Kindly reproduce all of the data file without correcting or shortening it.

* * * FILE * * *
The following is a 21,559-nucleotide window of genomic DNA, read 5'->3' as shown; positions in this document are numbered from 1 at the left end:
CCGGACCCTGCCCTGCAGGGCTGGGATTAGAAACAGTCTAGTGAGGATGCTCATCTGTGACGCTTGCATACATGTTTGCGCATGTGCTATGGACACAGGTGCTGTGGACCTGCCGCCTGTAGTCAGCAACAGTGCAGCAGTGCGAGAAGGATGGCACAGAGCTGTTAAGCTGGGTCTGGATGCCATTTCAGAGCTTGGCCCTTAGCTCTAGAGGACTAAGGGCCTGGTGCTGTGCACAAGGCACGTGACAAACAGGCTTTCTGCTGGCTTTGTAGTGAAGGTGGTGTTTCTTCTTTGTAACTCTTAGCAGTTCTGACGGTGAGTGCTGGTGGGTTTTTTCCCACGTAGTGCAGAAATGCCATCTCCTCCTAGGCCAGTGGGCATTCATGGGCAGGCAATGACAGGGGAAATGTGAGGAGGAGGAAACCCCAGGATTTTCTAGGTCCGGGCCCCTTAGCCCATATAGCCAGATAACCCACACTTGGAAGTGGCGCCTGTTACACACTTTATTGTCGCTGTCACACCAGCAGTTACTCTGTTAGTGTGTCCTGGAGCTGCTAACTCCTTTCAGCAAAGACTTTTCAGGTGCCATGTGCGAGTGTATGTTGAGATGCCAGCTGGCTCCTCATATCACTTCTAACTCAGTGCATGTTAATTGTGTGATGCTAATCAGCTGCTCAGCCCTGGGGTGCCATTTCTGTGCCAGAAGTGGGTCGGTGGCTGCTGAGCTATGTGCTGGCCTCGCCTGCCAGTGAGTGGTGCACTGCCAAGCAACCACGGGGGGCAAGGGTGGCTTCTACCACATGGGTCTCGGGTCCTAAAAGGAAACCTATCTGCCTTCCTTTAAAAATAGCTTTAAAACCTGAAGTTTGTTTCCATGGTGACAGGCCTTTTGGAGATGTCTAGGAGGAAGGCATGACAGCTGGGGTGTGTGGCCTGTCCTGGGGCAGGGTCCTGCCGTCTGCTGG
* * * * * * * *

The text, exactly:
The following is a 21,559-nucleotide window of genomic DNA, read 5'->3' as shown; positions in this document are numbered from 1 at the left end:
CCGGACCCTGCCCTGCAGGGCTGGGATTAGAAACAGTCTAGTGAGGATGCTCATCTGTGACGCTTGCATACATGTTTGCGCATGTGCTATGGACACAGGTGCTGTGGACCTGCCGCCTGTAGTCAGCAACAGTGCAGCAGTGCGAGAAGGATGGCACAGAGCTGTTAAGCTGGGTCTGGATGCCATTTCAGAGCTTGGCCCTTAGCTCTAGAGGACTAAGGGCCTGGTGCTGTGCACAAGGCACGTGACAAACAGGCTTTCTGCTGGCTTTGTAGTGAAGGTGGTGTTTCTTCTTTGTAACTCTTAGCAGTTCTGACGGTGAGTGCTGGTGGGTTTTTTCCCACGTAGTGCAGAAATGCCATCTCCTCCTAGGCCAGTGGGCATTCATGGGCAGGCAATGACAGGGGAAATGTGAGGAGGAGGAAACCCCAGGATTTTCTAGGTCCGGGCCCCTTAGCCCATATAGCCAGATAACCCACACTTGGAAGTGGCGCCTGTTACACACTTTATTGTCGCTGTCACACCAGCAGTTACTCTGTTAGTGTGTCCTGGAGCTGCTAACTCCTTTCAGCAAAGACTTTTCAGGTGCCATGTGCGAGTGTATGTTGAGATGCCAGCTGGCTCCTCATATCACTTCTAACTCAGTGCATGTTAATTGTGTGATGCTAATCAGCTGCTCAGCCCTGGGGTGCCATTTCTGTGCCAGAAGTGGGTCGGTGGCTGCTGAGCTATGTGCTGGCCTCGCCTGCCAGTGAGTGGTGCACTGCCAAGCAACCACGGGGGGCAAGGGTGGCTTCTACCACATGGGTCTCGGGTCCTAAAAGGAAACCTATCTGCCTTCCTTTAAAAATAGCTTTAAAACCTGAAGTTTGTTTCCATGGTGACAGGCCTTTTGGAGATGTCTAGGAGGAAGGCATGACAGCTGGGGTGTGTGGCCTGTCCTGGGGCAGGGTCCTGCCGTCTGCTGG